Seismicity: The occurrence, intensity, and distribution of earthquakes in a region; also refers to the the frequency and depths of these earthquakes.

Seismic Moment: Scalar measurement of the size of an earthquake. It is the product of the area of rupture, the average slip on the fault, and the shear modulus of the crustal rocks. It is typically expressed in units of dyne-cm.

Seismic Source: Traditionally, in a probabilistic seismic hazard analysis, a region or volume of the earth’s crust that has uniform earthquake potential or uniform earthquake-generating characteristics. In this project, unique seismic sources (faults, regions) are spatially defined to account for distinct differences in earthquake recurrence rate, maximum earthquake magnitude, expected future earthquake characteristics, and probability of generating earthquakes of magnitude 5 or larger.

Seismic Source Characteristics: The parameters that characterize a seismic source for PSHA, including source geometry, maximum magnitude, earthquake recurrence, and future earthquake characteristics.

Seismic Source Zones: See “Area Source.” Volumes within the earth where future earthquakes are expected to occur. The geometry of seismic sources in the CEUS-SSC Project is defined by differences in earthquake recurrence rate, maximum earthquake magnitudes, future earthquake characteristics, and the probability of activity of tectonic features.

Seismic Zone: A region showing relatively elevated levels of observed seismicity.

Seismogenic: Capable of generating tectonically significant earthquakes (M ≥ 5).

Seismotectonic Province: A region of the earth’s crust having similar seismicity and tectonic characteristics.

Sensitivity Analysis: The calculation of the effect that a particular input parameter or model has on the ouput of a seismic hazard analysis. This may be represented as multiple hazard curves for these alternative input assumptions.

Smoothing: The spatial variation in the rate of activity (a-value of the earthquake recurrence relationship) and the b-value (slope of the recurrence curve).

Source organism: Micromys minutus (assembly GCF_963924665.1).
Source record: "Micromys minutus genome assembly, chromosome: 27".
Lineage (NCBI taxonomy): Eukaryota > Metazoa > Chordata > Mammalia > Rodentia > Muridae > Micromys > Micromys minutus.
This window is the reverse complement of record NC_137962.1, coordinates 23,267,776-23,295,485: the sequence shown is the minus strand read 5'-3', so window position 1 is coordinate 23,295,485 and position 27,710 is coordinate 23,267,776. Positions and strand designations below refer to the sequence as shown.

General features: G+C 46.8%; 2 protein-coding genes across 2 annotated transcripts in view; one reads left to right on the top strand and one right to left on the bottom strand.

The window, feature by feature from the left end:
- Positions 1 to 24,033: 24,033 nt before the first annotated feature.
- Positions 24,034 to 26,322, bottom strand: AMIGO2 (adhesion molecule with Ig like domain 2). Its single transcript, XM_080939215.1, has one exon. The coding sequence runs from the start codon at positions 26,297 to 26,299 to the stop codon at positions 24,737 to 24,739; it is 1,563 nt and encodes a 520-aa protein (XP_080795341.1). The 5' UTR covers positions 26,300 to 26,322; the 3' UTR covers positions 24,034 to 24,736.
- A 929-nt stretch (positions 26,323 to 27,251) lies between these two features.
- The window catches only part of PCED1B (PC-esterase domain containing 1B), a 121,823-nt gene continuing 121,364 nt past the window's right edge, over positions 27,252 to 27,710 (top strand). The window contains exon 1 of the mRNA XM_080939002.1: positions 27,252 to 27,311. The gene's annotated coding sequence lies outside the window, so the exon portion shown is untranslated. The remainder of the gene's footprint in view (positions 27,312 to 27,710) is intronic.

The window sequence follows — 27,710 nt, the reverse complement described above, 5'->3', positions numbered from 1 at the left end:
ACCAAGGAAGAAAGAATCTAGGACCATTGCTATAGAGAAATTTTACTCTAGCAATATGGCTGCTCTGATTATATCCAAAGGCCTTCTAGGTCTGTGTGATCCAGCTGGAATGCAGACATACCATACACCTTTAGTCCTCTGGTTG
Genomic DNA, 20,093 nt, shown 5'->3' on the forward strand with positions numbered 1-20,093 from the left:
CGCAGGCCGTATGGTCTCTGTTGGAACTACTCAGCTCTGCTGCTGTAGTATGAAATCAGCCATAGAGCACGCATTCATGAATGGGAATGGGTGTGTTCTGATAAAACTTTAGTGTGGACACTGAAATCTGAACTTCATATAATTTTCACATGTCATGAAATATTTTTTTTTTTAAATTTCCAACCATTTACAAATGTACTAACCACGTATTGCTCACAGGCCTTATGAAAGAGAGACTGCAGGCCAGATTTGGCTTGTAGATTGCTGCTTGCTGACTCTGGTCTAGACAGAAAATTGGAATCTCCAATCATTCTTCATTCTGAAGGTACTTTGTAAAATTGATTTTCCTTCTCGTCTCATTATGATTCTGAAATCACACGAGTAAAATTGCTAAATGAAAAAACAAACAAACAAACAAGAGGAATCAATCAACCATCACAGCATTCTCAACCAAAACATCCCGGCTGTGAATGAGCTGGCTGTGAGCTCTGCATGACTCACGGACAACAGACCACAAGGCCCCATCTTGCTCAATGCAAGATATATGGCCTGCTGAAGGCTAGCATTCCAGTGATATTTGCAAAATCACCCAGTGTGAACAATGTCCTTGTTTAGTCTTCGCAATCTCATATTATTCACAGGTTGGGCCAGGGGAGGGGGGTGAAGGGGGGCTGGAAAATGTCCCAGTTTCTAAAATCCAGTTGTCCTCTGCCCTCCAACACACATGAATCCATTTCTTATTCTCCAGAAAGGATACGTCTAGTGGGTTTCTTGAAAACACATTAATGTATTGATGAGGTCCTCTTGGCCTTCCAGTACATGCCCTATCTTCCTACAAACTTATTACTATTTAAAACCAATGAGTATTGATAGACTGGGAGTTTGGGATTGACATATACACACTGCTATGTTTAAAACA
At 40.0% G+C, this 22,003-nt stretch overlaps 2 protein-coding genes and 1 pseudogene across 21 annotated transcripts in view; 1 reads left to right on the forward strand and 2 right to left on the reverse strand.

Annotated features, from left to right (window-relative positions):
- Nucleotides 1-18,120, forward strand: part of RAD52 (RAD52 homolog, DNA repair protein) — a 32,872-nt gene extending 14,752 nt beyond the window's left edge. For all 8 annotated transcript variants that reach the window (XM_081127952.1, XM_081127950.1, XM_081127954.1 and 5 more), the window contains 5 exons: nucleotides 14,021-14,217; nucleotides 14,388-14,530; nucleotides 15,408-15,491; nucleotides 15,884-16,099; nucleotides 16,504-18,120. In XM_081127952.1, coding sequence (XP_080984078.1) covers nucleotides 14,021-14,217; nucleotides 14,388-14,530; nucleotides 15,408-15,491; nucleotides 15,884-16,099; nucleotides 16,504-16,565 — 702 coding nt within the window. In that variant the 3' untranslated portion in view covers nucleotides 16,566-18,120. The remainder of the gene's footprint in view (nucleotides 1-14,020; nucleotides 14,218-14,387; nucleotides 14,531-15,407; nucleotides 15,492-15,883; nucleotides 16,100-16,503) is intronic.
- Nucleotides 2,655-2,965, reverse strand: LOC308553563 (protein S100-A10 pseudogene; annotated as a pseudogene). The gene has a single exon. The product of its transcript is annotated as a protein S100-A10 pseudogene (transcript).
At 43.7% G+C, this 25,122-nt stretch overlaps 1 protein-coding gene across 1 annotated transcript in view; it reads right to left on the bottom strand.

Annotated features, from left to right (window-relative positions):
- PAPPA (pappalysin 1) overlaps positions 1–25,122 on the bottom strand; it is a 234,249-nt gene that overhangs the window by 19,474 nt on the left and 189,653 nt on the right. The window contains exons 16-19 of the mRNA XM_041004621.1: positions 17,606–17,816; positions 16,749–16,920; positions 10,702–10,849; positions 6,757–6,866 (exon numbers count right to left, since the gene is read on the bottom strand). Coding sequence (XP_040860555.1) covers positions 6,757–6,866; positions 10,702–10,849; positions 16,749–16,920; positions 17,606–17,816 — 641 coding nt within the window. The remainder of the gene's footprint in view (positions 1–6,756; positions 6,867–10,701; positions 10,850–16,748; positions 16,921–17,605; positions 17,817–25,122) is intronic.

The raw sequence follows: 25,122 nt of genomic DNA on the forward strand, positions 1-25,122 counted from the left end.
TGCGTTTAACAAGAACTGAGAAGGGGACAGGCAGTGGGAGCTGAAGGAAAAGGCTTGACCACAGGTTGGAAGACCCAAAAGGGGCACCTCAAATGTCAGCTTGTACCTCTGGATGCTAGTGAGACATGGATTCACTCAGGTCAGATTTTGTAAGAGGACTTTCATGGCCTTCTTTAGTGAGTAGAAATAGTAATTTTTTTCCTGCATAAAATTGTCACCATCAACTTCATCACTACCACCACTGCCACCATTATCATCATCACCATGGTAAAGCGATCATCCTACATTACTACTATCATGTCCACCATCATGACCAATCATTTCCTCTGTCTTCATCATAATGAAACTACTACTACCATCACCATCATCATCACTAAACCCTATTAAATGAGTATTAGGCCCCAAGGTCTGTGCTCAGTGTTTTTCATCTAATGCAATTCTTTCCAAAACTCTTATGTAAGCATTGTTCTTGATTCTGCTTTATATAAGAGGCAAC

Source Zone: See Area Source.

Spatial Clustering: Observed or inferred proximity of earthquake occurrences.

Spatial Stationarity: A model in which the locations of future earthquakes are assessed to follow the spatial distribution of past earthquakes.

SSC Model: A seismic source characterization model to represent the parameters that characterize a seismic source for PSHA, including source geometry, probability of activity, maximum magnitude, and earthquake recurrence.

SSHAC (Senior Seismic Hazard Analysis Committee): A committee sponsored by the NRC, DOE, and EPRI to review the state-of-the-art in PSHA and to develop methodologies for using expert judgment and treating uncertainties in seismic hazard analyses. The report of the SSHAC is given in Budnitz et al. (1997), which is also called the SSHAC guidelines.

SSHAC Methodology: The recommended methodology for conducting a PSHA given in Budnitz et al. (1997).

SSHAC Assessment Level: See SSHAC Study Level

SSHAC Study Level: One of four “Study Levels” (also called SSHAC Levels) identified in the SSHAC guidelines, ranging from Level 1 projects, which involve very few participants, to Level 4 projects, which involve multiple participants and workshops.

Stability: Characteristic of a hazard input model such as the SSC model that properly quantifies current knowledge and uncertainties such that the identification of new data, models, and methods will not lead to the need to significantly revise the model.

Stable Continental Region: A region of the earth’s crust that is defined by Johnston et al. (1994) as having particular characteristics relative to the age and style of most recent tectonism.

Technical Integrator (TI): A SSHAC term for an individual or team responsible for considering the data, models, and methods of the larger technical (scientific) community and for assessing and representing the center, body, and range of technically defensible interpretations in a seismic hazard model. In this project, this was done using a SSHAC Level 3 assessment process.

Tectonic Province: See Seismotectonic Province. >

Temporal Clustering: Occurrences of multiple closely timed earthquakes separated by longer periods of quiescence. Events that tend to cluster represent a deviation from a stationary Poisson process.

Upper-Bound Magnitude: See Maximum Magnitude.

Uncertainty: A general term. See Epistemic Uncertainty and Aleatory Uncertainty.

Variance: The expected value, taken with respect to its probability distribution, of the squared deviation of an aleatory variable from its expected value.

Weight: A numerical value (<1.0 or 100%) assigned to alternative credible models or parameter values. Weights reflect scientific judgments that any particular model or parameter value is the correct model or parameter.

Zonation: The process of developing seismic source maps (or a set of seismic zones).


Figure 11- 1
Geologic time scale (Walker and Geissman, 2009)

CEUS-SSC Project Website